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IIS URL Rewrite – Hosting multiple domains under one site

In a shared hosting environment, it’s a common desire to have a single IIS website that handles multiple sites with different domain names.  This saves the cost of setting up additional sites with the hoster. 

At ORCS Web, we’ve supported this situation for many years using ISAPI Rewrite.  Now, with URL Rewrite for IIS 7, it’s easier and it’s integrated right into web.config.  In this blog post I’ll set out to cover the essentials for hosting multiple domain names under a single account using URL Rewrite.

This post assumes that you are using URL Rewrite 1.0, 1.1 or 2.0.  I’ll follow-up in a later post on more advanced ways to take this further yet, using the new features of URL Rewrite 2.0.

Part II will cover the outgoing rules available in URL Rewrite 2.0 to take this a step further.

First, the file structure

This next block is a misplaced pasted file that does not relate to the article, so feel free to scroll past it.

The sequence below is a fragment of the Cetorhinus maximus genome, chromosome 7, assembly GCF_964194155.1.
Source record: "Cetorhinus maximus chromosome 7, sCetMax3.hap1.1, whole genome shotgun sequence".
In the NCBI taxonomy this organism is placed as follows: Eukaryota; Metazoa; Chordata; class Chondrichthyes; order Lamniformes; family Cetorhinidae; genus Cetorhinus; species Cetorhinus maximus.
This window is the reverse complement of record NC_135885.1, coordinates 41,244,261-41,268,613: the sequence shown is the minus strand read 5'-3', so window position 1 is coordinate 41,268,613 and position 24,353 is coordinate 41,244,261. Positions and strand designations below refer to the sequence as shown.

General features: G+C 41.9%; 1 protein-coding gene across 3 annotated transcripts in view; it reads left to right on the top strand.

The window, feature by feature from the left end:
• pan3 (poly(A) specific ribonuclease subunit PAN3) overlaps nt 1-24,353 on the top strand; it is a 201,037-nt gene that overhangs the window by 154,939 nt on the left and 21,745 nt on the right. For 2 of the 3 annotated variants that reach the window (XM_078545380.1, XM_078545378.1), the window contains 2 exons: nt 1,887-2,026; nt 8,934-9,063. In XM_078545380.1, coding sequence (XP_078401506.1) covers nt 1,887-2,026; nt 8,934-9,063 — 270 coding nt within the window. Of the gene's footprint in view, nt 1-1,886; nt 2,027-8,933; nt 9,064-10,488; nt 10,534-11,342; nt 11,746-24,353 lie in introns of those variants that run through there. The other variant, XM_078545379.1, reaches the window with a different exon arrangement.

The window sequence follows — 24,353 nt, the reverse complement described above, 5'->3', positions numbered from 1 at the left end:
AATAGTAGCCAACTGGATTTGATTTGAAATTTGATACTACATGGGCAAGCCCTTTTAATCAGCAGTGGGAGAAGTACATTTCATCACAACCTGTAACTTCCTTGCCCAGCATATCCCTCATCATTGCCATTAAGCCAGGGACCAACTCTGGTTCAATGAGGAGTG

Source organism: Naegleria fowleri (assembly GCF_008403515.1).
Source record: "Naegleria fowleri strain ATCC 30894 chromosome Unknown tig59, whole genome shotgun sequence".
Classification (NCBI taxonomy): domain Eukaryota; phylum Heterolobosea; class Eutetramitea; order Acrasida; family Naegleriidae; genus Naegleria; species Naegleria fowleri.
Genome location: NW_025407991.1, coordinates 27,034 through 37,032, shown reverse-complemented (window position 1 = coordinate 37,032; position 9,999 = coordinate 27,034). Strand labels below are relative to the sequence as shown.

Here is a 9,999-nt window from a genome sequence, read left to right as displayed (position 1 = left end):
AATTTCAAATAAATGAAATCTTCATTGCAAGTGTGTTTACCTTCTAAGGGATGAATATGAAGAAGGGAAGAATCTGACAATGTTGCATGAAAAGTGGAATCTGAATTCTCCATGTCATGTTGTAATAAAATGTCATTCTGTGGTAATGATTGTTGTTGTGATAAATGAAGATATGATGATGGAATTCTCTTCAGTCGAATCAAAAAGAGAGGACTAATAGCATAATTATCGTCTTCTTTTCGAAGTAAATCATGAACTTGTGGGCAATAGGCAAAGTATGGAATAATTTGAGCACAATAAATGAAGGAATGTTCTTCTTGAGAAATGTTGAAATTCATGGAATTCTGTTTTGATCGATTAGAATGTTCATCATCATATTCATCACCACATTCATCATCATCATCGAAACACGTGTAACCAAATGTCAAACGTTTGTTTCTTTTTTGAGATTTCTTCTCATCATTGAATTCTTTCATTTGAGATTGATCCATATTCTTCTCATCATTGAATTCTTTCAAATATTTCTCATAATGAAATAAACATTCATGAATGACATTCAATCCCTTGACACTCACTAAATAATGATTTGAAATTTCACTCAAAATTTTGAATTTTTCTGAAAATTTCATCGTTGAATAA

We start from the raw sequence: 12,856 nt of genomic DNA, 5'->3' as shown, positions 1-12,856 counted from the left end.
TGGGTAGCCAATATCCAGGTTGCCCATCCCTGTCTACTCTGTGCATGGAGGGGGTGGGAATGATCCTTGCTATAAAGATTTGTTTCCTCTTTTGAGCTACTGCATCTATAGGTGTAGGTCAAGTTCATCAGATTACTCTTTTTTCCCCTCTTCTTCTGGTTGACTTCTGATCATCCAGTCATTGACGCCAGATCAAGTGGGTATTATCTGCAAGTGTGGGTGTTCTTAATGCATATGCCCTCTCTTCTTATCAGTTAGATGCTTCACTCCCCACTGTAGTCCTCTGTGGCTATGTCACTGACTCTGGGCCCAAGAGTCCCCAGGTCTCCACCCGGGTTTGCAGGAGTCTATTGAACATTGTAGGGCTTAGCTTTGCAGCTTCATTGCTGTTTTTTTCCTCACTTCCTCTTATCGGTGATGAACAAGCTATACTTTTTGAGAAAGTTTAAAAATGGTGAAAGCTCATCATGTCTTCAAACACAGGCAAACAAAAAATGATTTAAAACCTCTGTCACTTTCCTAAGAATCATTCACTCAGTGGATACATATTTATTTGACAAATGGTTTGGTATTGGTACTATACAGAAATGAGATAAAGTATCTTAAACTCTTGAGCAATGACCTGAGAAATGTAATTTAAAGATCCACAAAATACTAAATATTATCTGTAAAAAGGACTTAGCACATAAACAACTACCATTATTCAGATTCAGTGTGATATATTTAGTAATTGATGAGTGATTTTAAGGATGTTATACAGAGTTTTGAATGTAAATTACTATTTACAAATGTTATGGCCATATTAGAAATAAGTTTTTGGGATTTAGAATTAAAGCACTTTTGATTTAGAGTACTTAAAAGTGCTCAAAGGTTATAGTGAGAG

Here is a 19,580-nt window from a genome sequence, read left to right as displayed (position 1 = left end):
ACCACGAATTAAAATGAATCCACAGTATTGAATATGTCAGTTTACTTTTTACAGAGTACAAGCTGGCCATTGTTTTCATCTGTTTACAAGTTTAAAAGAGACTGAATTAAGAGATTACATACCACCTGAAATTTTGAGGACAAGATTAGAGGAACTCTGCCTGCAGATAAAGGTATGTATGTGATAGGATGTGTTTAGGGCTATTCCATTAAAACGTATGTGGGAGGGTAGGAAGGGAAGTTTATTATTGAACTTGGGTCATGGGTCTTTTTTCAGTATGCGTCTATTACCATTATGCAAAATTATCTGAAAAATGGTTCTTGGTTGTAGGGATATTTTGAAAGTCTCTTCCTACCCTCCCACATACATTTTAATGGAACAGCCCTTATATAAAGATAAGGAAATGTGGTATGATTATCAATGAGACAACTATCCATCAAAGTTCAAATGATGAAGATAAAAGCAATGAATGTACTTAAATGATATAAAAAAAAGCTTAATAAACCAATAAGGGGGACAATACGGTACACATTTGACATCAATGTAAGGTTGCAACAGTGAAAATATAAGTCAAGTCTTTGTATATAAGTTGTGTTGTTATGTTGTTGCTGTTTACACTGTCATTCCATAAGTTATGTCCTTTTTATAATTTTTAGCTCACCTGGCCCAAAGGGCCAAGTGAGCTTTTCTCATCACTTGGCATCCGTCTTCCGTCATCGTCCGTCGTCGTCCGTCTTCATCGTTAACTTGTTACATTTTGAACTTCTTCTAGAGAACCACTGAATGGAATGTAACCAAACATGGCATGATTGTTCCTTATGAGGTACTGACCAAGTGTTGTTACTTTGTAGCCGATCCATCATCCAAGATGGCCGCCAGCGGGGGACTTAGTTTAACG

Let’s lay out the directory structure for this example.  Assume that you have 3 domain names.  They are:, and  You’ve created your directory structure like this:


Let’s assume that was already in the root of the site and can’t easily be moved.  However, and need to be set up.  Each of these folders have a website within them.

Directing the domain name to the server

First, make sure that when you browse to the website by domain name, that it resolves to the correct IP address.  This is handled at the DNS level.  Your DNS entry for and will often be identical to and are managed through your DNS provider.